Snooker is a great sport and it’s our time to shine, says WPBSA chief Jason Ferguson
SNOOKER will be the first sport to return to free-to-air television today when a special Championship League event begins in Milton Keynes.
The tournament will be played behind closed doors due to the coronavirus pandemic, with strict social distancing measures in place throughout the venue. ITV4 will have comprehensive coverage every day, starting with world champion Judd Trump in action this afternoon.
And Jason Ferguson, chairman of the World Professional Billiards and Snooker Association (pictured), told Metro: ‘We’re very proud to be the first out of the traps and get going. Actually, I think it is time for snooker to shine more than it ever has before.
‘We are a great British sport. We are sometimes a little bit undervalued as a great sport. We’re very proud to put it on television. We’ll do a great job, I know we will, and our players will perform and entertain as they’ve always done.’
Ferguson also admitted the tournament would be used as something of a rehearsal for the World Championship at the Crucible, which is scheduled to start on July 31.
The Championship League event was originally due to be played at Leicester’s Morningside Arena, but was switched to the Marshall Arena at the Stadium MK complex because there is a hotel on site, helping to comply with government regulations. Players will all be tested the night before their matches, and they will be expected to wear masks when not in action.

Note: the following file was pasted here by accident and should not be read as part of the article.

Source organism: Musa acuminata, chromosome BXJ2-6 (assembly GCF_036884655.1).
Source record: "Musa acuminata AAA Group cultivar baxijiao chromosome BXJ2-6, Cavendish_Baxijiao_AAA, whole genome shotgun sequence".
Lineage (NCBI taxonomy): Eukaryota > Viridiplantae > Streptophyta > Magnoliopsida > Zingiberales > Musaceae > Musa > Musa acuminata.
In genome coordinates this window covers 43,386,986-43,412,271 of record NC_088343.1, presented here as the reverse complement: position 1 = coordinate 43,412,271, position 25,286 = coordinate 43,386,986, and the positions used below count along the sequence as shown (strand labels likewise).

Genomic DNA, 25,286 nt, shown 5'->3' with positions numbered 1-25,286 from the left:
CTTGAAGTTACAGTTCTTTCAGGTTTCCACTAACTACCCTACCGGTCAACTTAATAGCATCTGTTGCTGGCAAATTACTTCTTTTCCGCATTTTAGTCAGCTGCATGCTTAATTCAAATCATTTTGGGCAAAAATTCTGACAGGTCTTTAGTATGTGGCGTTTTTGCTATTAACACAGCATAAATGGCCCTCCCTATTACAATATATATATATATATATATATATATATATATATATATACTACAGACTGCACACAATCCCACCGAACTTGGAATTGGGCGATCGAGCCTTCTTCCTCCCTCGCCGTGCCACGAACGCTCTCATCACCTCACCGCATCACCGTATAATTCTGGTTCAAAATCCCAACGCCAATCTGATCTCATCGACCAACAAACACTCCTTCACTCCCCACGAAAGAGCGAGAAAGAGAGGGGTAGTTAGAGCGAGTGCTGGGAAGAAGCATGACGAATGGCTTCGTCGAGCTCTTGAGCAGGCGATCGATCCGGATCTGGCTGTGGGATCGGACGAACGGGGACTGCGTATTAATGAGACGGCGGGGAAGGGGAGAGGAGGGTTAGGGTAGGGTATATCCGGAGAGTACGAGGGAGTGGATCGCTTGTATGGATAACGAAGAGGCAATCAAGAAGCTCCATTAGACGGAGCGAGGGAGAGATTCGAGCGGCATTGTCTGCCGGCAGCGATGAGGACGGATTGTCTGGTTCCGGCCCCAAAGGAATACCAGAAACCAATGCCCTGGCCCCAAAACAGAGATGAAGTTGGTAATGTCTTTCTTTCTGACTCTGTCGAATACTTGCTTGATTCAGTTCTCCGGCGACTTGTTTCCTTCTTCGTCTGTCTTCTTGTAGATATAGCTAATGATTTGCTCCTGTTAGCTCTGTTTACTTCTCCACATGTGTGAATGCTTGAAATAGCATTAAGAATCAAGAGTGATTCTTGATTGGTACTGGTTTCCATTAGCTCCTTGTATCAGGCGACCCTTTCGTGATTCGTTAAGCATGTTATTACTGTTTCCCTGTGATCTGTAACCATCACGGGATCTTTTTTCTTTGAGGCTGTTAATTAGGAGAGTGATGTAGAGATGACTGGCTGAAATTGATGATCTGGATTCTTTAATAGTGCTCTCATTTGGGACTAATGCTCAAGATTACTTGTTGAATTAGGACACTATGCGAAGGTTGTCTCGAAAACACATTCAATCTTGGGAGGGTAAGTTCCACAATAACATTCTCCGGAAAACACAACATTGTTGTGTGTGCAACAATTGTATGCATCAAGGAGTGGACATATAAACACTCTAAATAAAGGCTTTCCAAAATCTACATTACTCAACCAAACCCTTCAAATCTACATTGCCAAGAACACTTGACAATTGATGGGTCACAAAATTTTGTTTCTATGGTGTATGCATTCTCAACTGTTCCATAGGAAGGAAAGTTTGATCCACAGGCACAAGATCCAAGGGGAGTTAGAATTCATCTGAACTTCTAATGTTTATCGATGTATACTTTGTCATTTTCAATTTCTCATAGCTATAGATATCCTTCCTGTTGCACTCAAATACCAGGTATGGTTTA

‘This event is a major test,’ Ferguson said. ‘It will test the team to the limit, of controlling this environment and doing it properly. I think we will learn a lot from it. We will be very strict. It will set us up for a world championship, and possibly pulling a tour championship in too.
‘It’s not straightforward. If it was easy, everyone would be doing it. It’s difficult, but we’ve got great people around us. To be able to do this is the right thing to do.
‘The best outcome for us is to finish this season properly, not cut off halfway through and decide we couldn’t finish it. If we can finish this season properly, I think we will have done extremely well.’
One of the major problems in organising the forthcoming world championship is making sure that all the overseas players are able to make it back to Britain for the event, especially with the 14-day quarantine period coming into effect. Ferguson is all too aware of the complications, but maintains the target is to get every player to Sheffield.
‘We’ll be very disappointed if we couldn’t get every player back, we’re going for 100 per cent,’ he said. ‘I know it’s a tall ask, but that’s what we’re going for.’
As for the qualifiers, Ferguson expects them to start in the middle of July — most likely on 16, 17, or 18 — and the target is still for them to be played in Sheffield.